E. B. Tylor
Edward Burnett Tylor, one of the founders the modern academic discipline
of Anthropology, belongs to a generation of academics known as the Intellectualists
which includes Müller,
Frazer, all of
who helped pave the way for the modern academic study of religion. Raised
and educated among Quakers (known also as the Society of Friends) and
possessing no formal higher academic education, Tylor left his father's
business in his early twenties and began his scholarly career doing fieldwork
in the mid-1850s in Mexico under the guidance of the amateur British ethnologist
(a scholar of cultural origins and functions) Henry Christy (1810-1865).
In 1875, Tylor received an honorary doctorate from Oxford University where
he was keeper of the Oxford University Museum (1883) and Britain's first
(indeed, the first in the English-speaking world) Professor of Anthropology
(1896), until his retirement in 1909. Tylor--who famously defined culture
as "that complex whole which includes knowledge, belief, art, morals,
law, custom, and any other capabilities and habits acquired by man as
a member of society"--held an evolutionary
view concerning the development of culture
arguing that animism
(belief in spirits) was the earliest form of religious behavior. Despite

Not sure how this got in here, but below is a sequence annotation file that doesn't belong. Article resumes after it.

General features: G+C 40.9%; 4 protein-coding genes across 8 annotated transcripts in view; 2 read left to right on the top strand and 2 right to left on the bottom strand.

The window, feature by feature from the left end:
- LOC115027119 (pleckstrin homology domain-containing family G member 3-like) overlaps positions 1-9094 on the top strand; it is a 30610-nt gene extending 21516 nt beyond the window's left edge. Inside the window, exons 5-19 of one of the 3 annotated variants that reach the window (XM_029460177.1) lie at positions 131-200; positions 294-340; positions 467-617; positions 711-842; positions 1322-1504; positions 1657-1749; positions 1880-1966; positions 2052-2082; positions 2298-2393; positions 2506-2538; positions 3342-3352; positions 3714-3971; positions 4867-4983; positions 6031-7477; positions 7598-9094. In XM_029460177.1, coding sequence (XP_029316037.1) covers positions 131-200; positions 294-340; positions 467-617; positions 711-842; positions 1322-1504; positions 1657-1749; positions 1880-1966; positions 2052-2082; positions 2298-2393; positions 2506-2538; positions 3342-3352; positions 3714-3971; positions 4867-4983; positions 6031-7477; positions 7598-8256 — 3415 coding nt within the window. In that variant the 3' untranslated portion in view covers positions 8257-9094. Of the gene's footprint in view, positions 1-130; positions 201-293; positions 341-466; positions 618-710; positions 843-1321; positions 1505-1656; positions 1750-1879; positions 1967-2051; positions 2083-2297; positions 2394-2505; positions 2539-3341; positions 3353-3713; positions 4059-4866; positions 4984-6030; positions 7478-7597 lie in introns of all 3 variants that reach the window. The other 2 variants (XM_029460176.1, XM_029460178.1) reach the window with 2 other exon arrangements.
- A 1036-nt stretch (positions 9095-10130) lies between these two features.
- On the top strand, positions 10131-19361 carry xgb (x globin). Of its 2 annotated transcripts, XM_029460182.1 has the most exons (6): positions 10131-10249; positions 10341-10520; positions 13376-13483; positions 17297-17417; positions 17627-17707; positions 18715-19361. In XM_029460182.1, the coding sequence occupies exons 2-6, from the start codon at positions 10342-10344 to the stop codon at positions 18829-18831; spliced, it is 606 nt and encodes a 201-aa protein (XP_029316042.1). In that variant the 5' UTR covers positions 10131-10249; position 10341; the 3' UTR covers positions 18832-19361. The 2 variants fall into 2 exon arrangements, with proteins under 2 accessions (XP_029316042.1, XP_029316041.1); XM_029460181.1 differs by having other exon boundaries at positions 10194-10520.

his interest in what was then commonly known as "primitive religion"
(an interest motivated by the 19th century quest for the origins of religion),
unlike some of his contemporaries, Tylor argued for a "psychic unity
of mankind," assuming that, despite differences in the stages of
their evolutionary development, all humans (past and present) shared common
cognitive functions (such as a curiosity to explain unexpected events
in their environment). The goal of anthropological study, for Tylor, was
to develop a framework in which the evolution of culture could be explained
and the nature of its origins understood.
Anahuac, or Mexico and the Mexicans, Ancient and Modern (1861)
Researches into the Early History of Mankind (1865)
Primitive Culture (1871; the 1873 edition was divided into two volumes,
The Origins of Culture and Religion in Primitive Culture)
Anthropology: An Introduction to the Study of Man and Civilization
"Scientific progress is at times most furthered by working along
a distinct intellectual line, without being tempted to diverge from the
main object to what lies beyond, in however intimate connexion.... My
task has been here not to discuss Religion in all its bearings, but to
portray in outline the great doctrine of Animism, as found in what I conceive
to be its earliest stages among the lower races of mankind, and to show
its transmission along the lines of religious thought."
- from E. B. Tylor, Religion in Primitive Culture (1873)
Secondary Literature on Tylor and Religion
Eric J. Sharpe, Comparative Religion: A History, pp. 53-58.
Open Court, 1986.
Brian Morris, The Anthropological Study of Religion: An Introductory
Text, pp. 98-102. Cambridge University Press, 1987.
Walter Capps, Religious Studies: The Making of a Discipline,
pp. 78-86. Fortress Press, 1995.
Malory Nye, Religion: The Basics, pp. 102-3. Routledge, 2003.
David Daniell, "Tylor, E. B.," The Encyclopedia of Religion,
2nd edition. vol. 14, pp. 9424-9425. Macmillan Reference USA, 2005.